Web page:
The trick to these is to make sure you have lots and lots of sauce. They simmer in the sauce just before serving time and in doing so they soak up some of it. So, make sure to make a little extra so your pasta gets its share, as well.

Also, the pasta sauce shown was a roasted-roma one that took several hours to make ... and then it wasn't that mind-blowing. I'm still experimenting with the best homemade sauce from fresh, whole tomatoes (my usual starts with a jar and is seriously doctored up). I'd love ideas if anyone has them, especially bold, not-so-sweet sauces.

Mama Mia! Homemade Turkey Meatballs
Serve this with your favorite pasta and sauce.
  • 1 pound lean ground turkey
  • 1 slice fresh whole-wheat bread, crusts removed, pulsed into crumbs (or a shot glass full of bread crumbs)
  • 1/4 cup grated Parmesan, plus more for serving
  • 1/2 cup finely grated carrot
  • 1/2 cup finely chopped onion
  • 3 large cloves garlic, minced
  • 2 tablespoons minced fresh parsley leaves, plus more for garnish
  • 2 teaspoons minced fresh thyme leaves
  • 1 egg, lightly beaten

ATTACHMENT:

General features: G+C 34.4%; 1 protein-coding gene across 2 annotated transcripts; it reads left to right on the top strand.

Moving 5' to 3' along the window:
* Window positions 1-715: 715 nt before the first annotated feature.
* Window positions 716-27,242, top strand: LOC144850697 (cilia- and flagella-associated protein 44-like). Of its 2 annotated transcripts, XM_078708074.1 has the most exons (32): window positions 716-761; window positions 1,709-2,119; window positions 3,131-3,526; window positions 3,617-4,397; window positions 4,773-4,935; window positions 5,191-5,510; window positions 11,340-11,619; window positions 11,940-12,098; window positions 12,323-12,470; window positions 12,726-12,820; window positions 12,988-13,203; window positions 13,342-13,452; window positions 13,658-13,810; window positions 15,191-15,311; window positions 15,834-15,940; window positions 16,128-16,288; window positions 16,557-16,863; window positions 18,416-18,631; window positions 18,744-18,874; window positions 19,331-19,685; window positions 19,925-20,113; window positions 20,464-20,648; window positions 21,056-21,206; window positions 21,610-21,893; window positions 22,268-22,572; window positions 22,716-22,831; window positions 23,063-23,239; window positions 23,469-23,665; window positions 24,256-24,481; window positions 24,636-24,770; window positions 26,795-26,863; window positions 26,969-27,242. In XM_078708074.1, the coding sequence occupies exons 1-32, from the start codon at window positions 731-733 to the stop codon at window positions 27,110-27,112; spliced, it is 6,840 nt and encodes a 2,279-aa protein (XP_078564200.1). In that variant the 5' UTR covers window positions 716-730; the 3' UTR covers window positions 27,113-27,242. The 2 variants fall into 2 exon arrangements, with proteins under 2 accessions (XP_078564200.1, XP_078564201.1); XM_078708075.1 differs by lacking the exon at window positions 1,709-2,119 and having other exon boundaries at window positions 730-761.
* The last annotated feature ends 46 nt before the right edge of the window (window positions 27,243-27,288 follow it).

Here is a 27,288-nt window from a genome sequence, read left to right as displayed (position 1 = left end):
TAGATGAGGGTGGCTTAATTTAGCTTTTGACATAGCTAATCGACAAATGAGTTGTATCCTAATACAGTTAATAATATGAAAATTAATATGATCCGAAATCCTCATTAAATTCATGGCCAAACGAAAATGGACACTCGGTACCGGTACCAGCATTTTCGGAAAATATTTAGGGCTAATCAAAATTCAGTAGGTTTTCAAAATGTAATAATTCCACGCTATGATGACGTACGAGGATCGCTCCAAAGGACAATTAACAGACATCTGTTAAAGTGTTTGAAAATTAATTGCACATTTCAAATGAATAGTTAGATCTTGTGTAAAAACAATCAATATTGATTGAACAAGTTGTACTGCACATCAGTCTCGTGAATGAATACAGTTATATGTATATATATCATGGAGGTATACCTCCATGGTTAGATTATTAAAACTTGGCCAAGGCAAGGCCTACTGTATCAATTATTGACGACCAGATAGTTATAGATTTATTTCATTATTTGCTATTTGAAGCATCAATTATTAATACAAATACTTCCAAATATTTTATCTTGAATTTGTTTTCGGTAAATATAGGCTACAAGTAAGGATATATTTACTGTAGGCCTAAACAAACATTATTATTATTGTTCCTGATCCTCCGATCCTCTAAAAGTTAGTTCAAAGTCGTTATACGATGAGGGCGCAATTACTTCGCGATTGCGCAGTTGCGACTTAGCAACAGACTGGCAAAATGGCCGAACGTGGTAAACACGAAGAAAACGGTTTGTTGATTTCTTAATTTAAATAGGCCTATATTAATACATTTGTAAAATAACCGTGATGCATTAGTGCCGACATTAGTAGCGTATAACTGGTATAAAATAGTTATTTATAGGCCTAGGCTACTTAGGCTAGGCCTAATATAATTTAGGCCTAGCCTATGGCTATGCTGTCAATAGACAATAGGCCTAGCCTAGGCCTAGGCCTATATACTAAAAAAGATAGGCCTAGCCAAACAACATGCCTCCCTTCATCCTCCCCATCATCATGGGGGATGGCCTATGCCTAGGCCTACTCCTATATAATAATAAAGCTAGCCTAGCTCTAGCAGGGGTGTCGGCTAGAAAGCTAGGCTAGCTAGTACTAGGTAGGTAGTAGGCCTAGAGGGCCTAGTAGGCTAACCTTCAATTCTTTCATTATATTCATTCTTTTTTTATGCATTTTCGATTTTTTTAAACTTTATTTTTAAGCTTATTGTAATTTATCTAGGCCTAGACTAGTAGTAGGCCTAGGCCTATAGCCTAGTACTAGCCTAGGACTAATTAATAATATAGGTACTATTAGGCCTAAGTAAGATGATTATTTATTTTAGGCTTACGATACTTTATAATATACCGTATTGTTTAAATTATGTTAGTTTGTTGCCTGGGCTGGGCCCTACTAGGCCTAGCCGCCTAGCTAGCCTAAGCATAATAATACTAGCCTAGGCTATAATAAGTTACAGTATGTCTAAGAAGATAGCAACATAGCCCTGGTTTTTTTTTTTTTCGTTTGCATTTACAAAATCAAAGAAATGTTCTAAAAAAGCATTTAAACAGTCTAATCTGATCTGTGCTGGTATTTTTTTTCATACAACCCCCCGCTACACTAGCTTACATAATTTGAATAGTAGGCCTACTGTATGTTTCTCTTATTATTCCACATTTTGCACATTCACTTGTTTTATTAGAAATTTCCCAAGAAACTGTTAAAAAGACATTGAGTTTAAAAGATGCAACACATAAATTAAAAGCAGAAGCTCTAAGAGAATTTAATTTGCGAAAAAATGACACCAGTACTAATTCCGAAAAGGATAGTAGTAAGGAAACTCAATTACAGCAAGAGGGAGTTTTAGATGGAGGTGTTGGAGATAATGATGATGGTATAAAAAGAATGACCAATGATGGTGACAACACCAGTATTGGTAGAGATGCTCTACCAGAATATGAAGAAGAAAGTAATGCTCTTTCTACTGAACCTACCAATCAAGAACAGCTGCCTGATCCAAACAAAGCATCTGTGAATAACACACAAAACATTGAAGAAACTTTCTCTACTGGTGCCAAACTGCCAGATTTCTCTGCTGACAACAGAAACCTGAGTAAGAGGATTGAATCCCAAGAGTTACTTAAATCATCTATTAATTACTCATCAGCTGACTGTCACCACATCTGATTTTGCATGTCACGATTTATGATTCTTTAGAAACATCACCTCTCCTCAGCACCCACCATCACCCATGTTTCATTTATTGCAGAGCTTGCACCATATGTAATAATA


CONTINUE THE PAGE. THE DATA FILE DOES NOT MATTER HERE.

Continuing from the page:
• 1/2 teaspoon salt
  • Freshly ground black pepper
  1. Preheat the broiler. Spray a baking sheet with cooking spray. Combine the turkey with all other ingredients in a large work bowl. Form into 2 1/2 -inch balls and place on a baking sheet. Broil for 10 minutes, or until browned and almost entirely cooked through.
  2. Add the meatballs to prepared, warmed sauce, cover, and cook additional 10 minutes, or until sauce has slightly thickened and meatballs have absorbed some of the sauce. While the meatballs are cooking, cook pasta according to package directions.
  3. Drain the pasta and return it to the pot. Add the sauce and meatballs, toss and heat through over medium heat. Divide evenly among four pasta bowls and garnish with parsley and one tablespoon grated Parmesan.
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banana-nut crumb muffins

A friend at work brought these babies in to share and I fell in love with them pretty much immediately (I actually ate it on the elevator between two floors ... yeah ... ). One morning this past weekend, two browning bananas were calling my name and I was kicking myself for not having asked her which recipe she used. A quick search gave me the one below, but I quickly modified it to make it heathier. Just as good, but with lots of extra goodies baked inside. Score!

Banana-Nut Crumb Muffins
  • 1 1/2 cups whole wheat pastry flour (or half whole wheat, half all-purpose)
  • 1 teaspoon baking soda
  • 1 teaspoon baking powder
  • 1/8 c ground flax
  • 1/2 teaspoon salt
  • 3 bananas, mashed (supplement apple sauce if you're short)
  • 3/4 cup white sugar or sucanat (dried cane sugar - a minimally processed, natural sweetener)